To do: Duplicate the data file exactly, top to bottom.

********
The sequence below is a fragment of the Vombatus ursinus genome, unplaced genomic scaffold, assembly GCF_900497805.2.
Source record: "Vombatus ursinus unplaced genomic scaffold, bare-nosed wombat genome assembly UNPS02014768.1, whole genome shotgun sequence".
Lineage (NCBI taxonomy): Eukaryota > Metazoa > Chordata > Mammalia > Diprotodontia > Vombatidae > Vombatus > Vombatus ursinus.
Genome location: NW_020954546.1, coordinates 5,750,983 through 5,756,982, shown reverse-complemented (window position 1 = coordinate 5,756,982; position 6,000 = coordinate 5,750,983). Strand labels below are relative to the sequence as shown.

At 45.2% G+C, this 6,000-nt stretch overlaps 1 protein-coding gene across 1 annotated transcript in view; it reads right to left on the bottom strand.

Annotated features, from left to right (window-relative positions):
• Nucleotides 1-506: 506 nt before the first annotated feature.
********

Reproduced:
The sequence below is a fragment of the Vombatus ursinus genome, unplaced genomic scaffold, assembly GCF_900497805.2.
Source record: "Vombatus ursinus unplaced genomic scaffold, bare-nosed wombat genome assembly UNPS02014768.1, whole genome shotgun sequence".
Lineage (NCBI taxonomy): Eukaryota > Metazoa > Chordata > Mammalia > Diprotodontia > Vombatidae > Vombatus > Vombatus ursinus.
Genome location: NW_020954546.1, coordinates 5,750,983 through 5,756,982, shown reverse-complemented (window position 1 = coordinate 5,756,982; position 6,000 = coordinate 5,750,983). Strand labels below are relative to the sequence as shown.

At 45.2% G+C, this 6,000-nt stretch overlaps 1 protein-coding gene across 1 annotated transcript in view; it reads right to left on the bottom strand.

Annotated features, from left to right (window-relative positions):
• Nucleotides 1-506: 506 nt before the first annotated feature.